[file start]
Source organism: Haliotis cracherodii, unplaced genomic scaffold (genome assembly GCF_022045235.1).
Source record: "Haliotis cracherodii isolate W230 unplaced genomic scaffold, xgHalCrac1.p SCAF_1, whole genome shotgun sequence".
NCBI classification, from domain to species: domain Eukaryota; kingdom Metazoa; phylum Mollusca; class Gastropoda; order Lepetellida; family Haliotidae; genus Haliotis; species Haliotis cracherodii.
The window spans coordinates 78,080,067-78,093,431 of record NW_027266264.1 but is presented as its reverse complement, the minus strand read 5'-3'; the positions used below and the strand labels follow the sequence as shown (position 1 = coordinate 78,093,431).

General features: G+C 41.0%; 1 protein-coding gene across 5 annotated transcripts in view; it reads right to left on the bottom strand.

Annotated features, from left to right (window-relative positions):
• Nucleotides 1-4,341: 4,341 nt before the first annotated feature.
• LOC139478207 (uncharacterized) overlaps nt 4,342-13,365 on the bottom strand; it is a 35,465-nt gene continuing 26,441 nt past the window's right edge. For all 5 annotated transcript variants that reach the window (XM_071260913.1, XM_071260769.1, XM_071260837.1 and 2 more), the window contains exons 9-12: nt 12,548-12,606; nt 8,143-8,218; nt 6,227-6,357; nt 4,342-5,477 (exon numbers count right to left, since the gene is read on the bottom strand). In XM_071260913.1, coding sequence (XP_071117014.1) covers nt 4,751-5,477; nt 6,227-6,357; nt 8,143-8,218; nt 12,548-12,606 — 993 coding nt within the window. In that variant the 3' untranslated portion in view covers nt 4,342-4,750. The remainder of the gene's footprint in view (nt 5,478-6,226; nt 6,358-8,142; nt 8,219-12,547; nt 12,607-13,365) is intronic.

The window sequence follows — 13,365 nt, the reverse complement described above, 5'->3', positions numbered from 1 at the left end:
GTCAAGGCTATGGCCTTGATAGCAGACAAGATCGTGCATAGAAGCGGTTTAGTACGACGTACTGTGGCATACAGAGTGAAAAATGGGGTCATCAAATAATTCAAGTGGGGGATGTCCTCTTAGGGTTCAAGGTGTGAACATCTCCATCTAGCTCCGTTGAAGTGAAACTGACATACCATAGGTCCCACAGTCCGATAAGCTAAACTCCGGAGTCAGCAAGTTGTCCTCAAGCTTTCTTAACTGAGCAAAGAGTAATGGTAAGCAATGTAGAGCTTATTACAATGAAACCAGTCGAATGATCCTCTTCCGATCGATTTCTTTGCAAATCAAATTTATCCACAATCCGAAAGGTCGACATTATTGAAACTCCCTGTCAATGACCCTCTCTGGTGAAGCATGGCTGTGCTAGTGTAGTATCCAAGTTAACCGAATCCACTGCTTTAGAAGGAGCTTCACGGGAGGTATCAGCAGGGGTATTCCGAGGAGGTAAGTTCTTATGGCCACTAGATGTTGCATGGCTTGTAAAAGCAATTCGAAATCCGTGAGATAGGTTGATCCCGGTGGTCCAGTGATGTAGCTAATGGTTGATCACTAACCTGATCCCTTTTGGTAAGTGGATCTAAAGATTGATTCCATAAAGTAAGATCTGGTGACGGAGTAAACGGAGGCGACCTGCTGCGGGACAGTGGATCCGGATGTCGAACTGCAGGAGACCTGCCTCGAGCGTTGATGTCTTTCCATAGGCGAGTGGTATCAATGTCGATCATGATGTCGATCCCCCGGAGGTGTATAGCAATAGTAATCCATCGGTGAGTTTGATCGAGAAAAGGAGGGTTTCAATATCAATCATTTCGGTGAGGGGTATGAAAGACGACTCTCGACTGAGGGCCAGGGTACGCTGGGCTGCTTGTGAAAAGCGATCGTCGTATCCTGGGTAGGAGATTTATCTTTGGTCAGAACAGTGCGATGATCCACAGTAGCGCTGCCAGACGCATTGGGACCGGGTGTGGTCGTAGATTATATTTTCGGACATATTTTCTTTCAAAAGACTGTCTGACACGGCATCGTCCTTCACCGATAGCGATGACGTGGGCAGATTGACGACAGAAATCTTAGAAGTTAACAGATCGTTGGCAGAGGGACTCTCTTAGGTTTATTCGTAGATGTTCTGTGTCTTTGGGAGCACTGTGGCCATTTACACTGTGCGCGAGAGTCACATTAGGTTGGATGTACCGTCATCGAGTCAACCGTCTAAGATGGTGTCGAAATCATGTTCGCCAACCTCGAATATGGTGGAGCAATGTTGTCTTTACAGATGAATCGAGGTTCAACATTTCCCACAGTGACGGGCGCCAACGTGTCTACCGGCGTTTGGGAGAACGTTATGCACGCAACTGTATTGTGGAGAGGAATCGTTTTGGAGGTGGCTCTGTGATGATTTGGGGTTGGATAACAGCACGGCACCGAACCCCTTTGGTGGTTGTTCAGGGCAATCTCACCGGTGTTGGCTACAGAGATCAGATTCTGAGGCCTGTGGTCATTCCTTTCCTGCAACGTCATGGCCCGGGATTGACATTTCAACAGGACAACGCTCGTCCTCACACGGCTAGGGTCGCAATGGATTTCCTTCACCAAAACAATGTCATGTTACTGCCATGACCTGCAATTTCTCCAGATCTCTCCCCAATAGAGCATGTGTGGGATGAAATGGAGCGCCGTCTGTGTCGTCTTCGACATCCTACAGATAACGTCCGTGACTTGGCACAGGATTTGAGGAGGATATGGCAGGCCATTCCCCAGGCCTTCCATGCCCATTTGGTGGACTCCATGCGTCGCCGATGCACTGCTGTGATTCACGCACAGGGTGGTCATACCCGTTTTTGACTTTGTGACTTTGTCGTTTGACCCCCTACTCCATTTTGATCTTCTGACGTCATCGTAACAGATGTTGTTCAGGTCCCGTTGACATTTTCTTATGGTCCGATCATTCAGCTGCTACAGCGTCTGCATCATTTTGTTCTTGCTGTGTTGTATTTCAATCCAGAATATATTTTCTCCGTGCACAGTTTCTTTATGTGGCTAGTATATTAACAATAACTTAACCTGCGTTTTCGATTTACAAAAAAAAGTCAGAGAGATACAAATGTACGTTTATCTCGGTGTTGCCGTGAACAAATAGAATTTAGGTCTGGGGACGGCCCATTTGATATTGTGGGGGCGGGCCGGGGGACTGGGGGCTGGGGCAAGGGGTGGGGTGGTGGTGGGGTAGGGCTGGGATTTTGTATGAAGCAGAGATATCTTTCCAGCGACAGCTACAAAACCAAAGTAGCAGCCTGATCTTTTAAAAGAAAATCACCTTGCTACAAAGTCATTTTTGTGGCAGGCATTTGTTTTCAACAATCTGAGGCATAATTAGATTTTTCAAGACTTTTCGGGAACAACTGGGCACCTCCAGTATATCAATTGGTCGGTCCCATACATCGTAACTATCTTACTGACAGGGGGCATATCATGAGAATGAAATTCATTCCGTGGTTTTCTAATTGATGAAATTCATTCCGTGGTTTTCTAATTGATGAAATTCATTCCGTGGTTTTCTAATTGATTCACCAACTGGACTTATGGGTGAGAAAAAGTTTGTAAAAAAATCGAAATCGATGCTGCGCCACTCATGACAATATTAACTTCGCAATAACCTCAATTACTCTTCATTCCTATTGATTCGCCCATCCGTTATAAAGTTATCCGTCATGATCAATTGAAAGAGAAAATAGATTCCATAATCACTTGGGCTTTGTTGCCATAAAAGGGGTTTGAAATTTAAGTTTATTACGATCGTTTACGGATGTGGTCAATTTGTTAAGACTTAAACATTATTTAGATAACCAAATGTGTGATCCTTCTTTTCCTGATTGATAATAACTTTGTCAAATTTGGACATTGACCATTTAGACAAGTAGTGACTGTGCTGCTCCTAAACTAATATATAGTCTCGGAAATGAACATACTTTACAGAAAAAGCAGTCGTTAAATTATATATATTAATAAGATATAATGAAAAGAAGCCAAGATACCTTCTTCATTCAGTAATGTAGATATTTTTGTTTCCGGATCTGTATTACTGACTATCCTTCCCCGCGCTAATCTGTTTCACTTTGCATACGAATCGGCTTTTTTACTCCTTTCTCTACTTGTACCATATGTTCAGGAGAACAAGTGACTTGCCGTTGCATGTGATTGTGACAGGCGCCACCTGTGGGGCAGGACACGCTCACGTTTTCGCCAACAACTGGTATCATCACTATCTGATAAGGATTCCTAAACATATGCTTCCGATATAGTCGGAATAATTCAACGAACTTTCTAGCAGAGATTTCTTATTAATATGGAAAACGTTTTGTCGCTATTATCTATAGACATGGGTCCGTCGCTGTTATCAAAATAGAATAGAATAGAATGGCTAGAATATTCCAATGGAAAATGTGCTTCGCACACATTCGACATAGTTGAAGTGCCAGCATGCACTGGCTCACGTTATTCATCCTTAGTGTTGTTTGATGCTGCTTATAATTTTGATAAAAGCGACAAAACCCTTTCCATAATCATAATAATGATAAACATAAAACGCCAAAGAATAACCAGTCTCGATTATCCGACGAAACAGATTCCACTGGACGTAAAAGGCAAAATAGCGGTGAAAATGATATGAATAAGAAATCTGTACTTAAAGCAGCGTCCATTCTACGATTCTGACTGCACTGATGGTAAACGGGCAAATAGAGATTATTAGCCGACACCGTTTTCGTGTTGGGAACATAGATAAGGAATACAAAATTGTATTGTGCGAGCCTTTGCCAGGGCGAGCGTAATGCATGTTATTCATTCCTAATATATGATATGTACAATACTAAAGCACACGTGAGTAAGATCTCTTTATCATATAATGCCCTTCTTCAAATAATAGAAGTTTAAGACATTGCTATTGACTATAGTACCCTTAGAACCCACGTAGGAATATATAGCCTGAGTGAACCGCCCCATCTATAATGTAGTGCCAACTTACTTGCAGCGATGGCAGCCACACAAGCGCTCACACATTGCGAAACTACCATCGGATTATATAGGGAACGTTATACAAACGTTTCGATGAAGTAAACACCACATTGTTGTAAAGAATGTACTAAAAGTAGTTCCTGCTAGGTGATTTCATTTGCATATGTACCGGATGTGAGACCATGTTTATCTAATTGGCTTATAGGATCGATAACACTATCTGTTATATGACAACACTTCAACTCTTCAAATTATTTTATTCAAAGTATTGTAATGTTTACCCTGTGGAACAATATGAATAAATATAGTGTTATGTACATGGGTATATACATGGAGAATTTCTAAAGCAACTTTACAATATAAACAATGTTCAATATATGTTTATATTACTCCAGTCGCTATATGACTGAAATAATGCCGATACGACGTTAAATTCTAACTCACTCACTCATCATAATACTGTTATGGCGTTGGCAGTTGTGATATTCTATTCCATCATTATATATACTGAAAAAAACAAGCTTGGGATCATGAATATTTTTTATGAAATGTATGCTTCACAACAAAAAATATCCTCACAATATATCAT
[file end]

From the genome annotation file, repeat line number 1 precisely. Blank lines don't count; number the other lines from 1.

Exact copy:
Source organism: Haliotis cracherodii, unplaced genomic scaffold (genome assembly GCF_022045235.1).